Laurence Tubiana is a French economist and diplomat. She is a professor and director of the “sustainable development” chair at Sciences Po. In 2001, she founded the Institute for Sustainable Development and International Relations (Iddri). Since 2012, she co-chairs the Board of Directors of the United Nations Sustainable Development Solutions Network (SDSN). She also chairs the Board of Directors of the French Development Agency (AFD). She joined the UN Scientific Advisory Board at the end of 2013.
In 2014, Laurence Tubiana was appointed Special Representative of the Minister of Foreign Affairs, Laurent Fabius, for the COP 21. She was also ambassador in charge of climate change negotiations until the end of 2016.
Rebuilding a broken world: a new consensus on global finance
We must urgently reform our global financial architecture to align with the Paris Agreement. The intertwined crises of debt, climate change, energy, and financial instability are tightening their grip on the world. When these culminate into cataclysms, we should not disguise the injustice. Last summer, devastating floods in Pakistan killed thousands and disrupted the lives … Continuedlire l'article
The Green Deal is the New Social Contract
Autumn 2021: for avowed climate activists — of which I am one — this is an autumn full of contradictory signals. On one hand we see the rise in climate anxiety, geopolitical paralysis on the other, and a European political response which is both strong and weak. The publication of the 6th IPCC report in … Continuedlire l'article
Winter, 2022: The geopolitical “interregnum”that we are living through is bringing with it readjustments that have previously been considered impossible. Two major parts of the Paris Agreement that had lacked means of implementation since 2015 were resolved at the COP27 in Egypt, which was beginning under the worst auspices. For more than thirty years, vulnerable … Continuedlire l'article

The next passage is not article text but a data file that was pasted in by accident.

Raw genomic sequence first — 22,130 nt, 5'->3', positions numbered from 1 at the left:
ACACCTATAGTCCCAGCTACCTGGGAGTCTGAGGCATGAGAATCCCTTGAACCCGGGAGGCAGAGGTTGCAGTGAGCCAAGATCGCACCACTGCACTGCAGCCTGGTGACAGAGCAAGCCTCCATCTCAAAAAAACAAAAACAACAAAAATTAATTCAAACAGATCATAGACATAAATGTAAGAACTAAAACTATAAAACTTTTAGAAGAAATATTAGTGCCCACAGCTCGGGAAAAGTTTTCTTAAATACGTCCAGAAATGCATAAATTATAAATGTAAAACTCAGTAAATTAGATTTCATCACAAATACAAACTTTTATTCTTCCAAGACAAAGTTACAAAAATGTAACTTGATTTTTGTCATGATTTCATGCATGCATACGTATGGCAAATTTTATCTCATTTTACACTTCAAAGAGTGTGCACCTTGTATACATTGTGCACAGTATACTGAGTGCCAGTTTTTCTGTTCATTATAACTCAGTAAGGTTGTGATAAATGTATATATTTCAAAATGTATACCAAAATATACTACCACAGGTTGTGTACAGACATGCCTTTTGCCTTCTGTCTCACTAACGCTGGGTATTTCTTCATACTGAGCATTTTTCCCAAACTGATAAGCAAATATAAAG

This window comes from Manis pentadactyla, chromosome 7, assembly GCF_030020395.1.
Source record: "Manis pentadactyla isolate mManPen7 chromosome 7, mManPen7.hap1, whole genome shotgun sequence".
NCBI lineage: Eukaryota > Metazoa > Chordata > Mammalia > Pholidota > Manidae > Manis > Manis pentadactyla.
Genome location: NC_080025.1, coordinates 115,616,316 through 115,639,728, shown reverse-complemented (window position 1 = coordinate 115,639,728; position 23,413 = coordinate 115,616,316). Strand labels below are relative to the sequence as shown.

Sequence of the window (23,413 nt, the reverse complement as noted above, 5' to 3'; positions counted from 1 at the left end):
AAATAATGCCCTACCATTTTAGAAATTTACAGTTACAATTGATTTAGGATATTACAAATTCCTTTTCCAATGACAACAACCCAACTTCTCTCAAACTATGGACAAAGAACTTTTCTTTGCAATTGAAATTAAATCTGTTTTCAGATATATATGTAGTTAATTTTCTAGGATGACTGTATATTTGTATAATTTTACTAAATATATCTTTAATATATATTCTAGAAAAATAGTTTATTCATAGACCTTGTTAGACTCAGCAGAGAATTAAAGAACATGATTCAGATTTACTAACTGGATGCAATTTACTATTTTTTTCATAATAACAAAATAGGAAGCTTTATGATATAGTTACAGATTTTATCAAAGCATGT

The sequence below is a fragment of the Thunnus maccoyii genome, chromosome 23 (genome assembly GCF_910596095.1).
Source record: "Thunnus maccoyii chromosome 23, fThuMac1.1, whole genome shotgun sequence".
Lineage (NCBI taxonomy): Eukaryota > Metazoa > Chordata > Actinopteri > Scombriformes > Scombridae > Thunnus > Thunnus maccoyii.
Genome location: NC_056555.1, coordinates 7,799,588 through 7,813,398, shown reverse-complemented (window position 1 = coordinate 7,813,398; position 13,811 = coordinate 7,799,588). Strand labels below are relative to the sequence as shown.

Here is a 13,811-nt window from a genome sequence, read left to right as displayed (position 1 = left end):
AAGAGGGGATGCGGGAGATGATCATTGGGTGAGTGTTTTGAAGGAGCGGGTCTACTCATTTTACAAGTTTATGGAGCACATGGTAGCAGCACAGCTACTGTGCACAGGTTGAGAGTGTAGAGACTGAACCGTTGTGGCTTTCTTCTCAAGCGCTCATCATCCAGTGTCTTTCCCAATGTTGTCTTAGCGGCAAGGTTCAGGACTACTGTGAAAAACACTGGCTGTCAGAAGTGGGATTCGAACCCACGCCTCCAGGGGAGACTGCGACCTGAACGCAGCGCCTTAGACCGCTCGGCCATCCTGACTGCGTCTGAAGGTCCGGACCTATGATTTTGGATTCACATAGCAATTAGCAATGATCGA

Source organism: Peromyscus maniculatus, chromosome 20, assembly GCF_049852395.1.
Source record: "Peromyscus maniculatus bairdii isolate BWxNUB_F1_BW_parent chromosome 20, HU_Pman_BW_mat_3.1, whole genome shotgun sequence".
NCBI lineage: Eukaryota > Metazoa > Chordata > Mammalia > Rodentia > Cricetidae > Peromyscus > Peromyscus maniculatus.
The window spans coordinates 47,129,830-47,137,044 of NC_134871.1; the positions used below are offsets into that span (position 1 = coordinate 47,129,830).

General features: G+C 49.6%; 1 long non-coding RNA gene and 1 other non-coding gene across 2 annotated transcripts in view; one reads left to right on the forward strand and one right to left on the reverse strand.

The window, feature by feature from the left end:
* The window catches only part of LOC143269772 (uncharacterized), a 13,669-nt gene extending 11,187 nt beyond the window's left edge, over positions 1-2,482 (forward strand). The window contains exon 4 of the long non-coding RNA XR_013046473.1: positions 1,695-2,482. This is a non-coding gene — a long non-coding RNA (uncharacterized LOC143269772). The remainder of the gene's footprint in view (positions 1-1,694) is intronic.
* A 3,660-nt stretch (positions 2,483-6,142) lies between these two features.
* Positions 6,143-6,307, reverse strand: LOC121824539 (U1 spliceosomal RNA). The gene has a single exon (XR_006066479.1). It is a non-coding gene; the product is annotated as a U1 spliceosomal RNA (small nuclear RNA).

Introduction In just two years’ time and despite the US midterm results, European leaders could plausibly be contemplating a second Trump presidency on one side, and an increasingy assertive and inward-looking China on the other. While the climate crisis is becoming impossible for any leader to avoid outright, it is fair to assume that such … Continuedlire l'article
A Conversation With Vanessa Nakate
You mentioned many times in your speeches that your convictions that something must be done came from your childhood. Where do your perspectives on climate come from? When I think about the first time I got interested in environmental issues or when I start studying about the climate crisis, I remember the year 2016 or … Continuedlire l'article
War Ecology: A New Paradigm
Peace-building in the age of wartime ecology
The invasion of Ukraine by Russia brings together a range of security issues: energy, military, finance, food, climate, etc. These fields, which are usually addressed separately, can no longer be treated as such, given the depth with which this crisis aggravates all these factors beyond the conflict itself. Soaring energy and commodity prices, inflation that … Continuedlire l'article
Can the EU Lead the Fight Against Climate Change?
Adam Tooze — In light of the important compromises reached last December on Europe’s new goal to reduce carbon gas emissions by 55% by 2030, I would first like to ask Enrico and Laurence how they view the development of Europe’s climate policy since the inauguration of the Green Deal. Enrico Letta — Last spring … Continuedlire l'article
China’s Ecological Power: Analysis, Critiques, and Perspectives
de 19h à 20h
On September 30th, the GEG Weekly Seminar will discuss the European Green Deal and its implications for the world.